You might expect that the Internal Revenue Service (IRS) of the US would be worried that the recent Equifax data breach would set off an avalanche of fraudulent tax filings.
In fact, they believe a “significant” number of the estimated 145 million victims of the Equifax breach have already had their private data stolen.
“We actually think that it won’t make any significant or noticeable difference,” said IRS Commissioner John Koskinen to reporters during a recent briefing. “Our estimate is a significant percentage of those taxpayers already had their information in the hands of criminals.”
In this case, Koskinen defined significant as 100 million – around two-thirds of those included in the Equifax stolen data episode.
Just the numbers, please
The extent and scale of private data stolen in recent breaches are breathtaking. For the 145 million U.S. consumers hit in the recent Equifax data breach, their stolen data included home addresses, date of birth, driver’s license data, and their Social Security numbers. As for size, don’t forget the famous data leak at Yahoo. It wasn’t just one billion accounts – it was all of Yahoo’s accounts – a whopping 3 billion accounts.
IRS says their situation is getting better
Surprisingly, the flood of stolen data didn’t lead to a deluge of data theft cases for the IRS during the past 2017 tax season. After getting hit with a 400 percent spike in phishing scams during the 2016 tax season, the IRS went to work at fighting data fraud, tightening its own standards, working with local officials, and making a concerted PR effort to alert consumers of the dangers from phishing attacks and common criminal strategies.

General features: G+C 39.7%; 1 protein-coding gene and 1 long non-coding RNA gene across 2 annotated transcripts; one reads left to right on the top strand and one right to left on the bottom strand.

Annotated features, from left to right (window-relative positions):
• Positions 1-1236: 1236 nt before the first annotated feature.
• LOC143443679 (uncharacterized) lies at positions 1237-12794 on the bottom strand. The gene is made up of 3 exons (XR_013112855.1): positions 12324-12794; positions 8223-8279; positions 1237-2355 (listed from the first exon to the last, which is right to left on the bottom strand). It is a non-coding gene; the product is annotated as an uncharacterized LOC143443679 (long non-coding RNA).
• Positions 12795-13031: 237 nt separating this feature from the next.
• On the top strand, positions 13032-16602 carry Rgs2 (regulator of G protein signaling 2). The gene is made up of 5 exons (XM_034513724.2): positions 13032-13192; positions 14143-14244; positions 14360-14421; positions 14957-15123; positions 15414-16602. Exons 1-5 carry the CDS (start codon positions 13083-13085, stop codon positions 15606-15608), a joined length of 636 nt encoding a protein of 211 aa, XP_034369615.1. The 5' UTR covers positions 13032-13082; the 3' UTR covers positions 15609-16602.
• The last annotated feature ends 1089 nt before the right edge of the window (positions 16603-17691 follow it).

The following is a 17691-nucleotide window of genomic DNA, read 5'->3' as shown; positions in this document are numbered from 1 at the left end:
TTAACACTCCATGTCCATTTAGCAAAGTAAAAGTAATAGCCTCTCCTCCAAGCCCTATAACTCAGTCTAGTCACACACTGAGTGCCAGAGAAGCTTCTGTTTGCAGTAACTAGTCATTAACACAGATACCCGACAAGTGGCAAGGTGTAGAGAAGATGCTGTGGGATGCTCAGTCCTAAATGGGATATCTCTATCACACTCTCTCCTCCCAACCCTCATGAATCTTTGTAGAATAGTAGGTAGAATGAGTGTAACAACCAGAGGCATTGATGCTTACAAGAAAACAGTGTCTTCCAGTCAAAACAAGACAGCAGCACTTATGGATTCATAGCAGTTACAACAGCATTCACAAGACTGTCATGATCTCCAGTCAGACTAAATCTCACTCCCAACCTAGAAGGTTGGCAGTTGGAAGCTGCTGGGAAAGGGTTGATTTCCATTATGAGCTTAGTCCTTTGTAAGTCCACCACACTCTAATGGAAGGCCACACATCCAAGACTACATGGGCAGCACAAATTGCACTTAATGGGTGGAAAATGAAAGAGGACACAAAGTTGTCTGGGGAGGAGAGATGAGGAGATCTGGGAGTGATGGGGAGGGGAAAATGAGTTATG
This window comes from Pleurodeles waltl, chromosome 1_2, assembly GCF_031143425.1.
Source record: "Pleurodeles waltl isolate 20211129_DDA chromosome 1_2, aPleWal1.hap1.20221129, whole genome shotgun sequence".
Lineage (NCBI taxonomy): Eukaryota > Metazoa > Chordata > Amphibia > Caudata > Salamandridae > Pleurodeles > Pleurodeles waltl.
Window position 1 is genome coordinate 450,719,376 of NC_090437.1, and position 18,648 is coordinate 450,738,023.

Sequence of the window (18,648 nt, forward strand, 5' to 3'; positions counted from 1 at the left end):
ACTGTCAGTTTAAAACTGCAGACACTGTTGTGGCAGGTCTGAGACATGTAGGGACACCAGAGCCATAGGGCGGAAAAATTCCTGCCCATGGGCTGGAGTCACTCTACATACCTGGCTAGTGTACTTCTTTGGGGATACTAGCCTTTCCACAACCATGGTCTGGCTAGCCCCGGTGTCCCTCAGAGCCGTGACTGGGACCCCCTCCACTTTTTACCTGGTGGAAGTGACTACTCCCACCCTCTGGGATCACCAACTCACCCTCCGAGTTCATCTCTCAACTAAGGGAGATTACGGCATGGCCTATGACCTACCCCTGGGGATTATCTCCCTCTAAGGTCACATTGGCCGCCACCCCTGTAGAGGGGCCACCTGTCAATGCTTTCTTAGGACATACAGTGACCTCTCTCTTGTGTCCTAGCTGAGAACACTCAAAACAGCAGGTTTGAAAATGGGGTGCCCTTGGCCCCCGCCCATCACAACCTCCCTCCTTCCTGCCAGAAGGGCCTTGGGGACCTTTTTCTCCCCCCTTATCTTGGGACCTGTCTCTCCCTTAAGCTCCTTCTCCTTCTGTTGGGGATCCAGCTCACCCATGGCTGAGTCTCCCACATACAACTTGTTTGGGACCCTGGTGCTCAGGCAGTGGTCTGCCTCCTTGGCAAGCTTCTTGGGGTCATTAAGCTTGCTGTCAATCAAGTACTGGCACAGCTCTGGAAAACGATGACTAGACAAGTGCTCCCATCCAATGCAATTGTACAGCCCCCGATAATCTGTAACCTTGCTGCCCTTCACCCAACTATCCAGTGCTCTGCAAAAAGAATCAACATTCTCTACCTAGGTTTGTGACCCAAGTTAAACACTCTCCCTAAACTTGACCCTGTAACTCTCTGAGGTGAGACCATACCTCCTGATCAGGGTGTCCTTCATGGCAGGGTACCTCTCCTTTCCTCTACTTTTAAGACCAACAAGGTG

They report that this effort is paying off. “The progress we’ve made in protecting taxpayers is especially important when you look at how much sensitive personal information has fallen into the hands of criminals recently,” Koskinen stated in the meeting.
A change of strategy for you
The IRS statement shows that it is time for you to change your personal data security strategy. Instead of simply focusing on keeping data out of the bad guys’ hands, it’s time to live as though this data has already been stolen and could be misused at any time.
- No recycling, please. Don’t reuse the same password for different accounts. And the same is true for those security questions for your various accounts.
- Use two-factor authentication. With two-factor authentication, you have another defense ready to go if that initial password has been stolen.
- Password selection. How secure are your passwords? The basic minimum for passwords is seven characters with a mix of symbols, numbers, and capitalization. Make it easier on yourself – get a Password manager to ensure you aren’t recycling passwords and that you are making each password sufficiently complex.